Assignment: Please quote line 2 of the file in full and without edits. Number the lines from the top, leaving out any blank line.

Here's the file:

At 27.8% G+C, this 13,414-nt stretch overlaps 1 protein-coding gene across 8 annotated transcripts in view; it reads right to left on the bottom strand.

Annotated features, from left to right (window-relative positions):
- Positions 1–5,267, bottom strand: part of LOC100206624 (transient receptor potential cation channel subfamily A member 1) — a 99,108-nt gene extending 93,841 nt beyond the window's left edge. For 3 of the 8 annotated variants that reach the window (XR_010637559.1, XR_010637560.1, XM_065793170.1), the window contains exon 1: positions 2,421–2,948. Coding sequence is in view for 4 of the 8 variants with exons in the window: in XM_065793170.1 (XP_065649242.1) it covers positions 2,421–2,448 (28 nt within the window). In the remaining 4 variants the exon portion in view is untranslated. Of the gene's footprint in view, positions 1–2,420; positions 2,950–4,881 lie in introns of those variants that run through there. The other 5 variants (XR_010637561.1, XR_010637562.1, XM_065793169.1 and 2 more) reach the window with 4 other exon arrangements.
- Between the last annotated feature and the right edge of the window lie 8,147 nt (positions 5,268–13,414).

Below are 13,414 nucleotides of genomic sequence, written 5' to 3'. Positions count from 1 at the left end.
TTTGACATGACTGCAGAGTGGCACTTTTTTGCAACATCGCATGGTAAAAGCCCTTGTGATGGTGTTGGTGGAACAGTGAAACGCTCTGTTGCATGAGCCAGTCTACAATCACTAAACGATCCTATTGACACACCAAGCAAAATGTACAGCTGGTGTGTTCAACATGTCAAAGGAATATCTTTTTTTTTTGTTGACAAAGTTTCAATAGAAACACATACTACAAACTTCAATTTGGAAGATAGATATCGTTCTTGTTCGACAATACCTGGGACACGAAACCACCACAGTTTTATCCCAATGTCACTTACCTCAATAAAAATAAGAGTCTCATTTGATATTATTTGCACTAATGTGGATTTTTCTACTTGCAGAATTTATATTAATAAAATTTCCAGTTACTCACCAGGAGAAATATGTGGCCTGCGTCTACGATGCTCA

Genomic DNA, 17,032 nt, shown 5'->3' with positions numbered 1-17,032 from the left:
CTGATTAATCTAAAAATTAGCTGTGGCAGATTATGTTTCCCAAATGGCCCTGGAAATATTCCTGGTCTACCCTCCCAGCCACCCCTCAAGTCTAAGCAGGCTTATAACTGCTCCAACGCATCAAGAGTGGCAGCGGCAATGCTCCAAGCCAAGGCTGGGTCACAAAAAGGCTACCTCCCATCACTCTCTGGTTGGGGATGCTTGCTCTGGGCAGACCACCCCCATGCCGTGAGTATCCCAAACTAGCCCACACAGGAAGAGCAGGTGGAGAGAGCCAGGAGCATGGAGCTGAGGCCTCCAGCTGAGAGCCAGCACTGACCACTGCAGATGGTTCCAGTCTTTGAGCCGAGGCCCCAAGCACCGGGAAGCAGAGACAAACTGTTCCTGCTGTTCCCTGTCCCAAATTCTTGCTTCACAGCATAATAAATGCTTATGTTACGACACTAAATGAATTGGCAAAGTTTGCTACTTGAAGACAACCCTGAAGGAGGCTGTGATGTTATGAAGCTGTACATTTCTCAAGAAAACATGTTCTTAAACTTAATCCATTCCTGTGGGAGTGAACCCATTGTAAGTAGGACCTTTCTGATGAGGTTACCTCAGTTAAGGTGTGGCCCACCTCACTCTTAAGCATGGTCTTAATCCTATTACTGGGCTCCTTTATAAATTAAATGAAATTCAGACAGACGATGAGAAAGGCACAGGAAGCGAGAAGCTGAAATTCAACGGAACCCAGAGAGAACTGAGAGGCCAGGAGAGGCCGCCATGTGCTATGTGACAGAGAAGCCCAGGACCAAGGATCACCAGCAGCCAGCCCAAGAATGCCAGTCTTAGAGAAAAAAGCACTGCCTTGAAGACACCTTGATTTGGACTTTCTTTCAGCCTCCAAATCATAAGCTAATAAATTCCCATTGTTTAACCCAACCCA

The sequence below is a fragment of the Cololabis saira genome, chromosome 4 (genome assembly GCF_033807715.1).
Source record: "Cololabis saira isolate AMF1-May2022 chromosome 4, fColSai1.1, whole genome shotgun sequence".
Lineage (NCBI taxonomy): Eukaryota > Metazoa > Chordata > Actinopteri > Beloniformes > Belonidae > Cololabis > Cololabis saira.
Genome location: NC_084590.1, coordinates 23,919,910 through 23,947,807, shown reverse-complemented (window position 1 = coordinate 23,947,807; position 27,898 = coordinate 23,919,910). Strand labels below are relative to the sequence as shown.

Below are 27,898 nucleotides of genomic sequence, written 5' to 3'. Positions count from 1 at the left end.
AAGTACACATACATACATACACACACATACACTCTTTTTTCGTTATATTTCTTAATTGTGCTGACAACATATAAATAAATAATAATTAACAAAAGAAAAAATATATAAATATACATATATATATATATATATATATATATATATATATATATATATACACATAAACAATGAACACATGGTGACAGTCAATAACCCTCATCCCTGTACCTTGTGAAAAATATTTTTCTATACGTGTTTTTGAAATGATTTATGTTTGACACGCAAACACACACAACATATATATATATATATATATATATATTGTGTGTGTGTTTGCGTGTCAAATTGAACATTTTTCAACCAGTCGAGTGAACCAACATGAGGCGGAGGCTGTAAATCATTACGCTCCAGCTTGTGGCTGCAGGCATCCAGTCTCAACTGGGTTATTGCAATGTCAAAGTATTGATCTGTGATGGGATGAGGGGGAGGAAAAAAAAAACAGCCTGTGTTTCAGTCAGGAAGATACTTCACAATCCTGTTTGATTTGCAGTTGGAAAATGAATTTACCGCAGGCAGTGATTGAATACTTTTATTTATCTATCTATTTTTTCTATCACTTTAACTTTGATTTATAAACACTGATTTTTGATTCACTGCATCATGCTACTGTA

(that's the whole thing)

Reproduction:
Annotated features, from left to right (window-relative positions):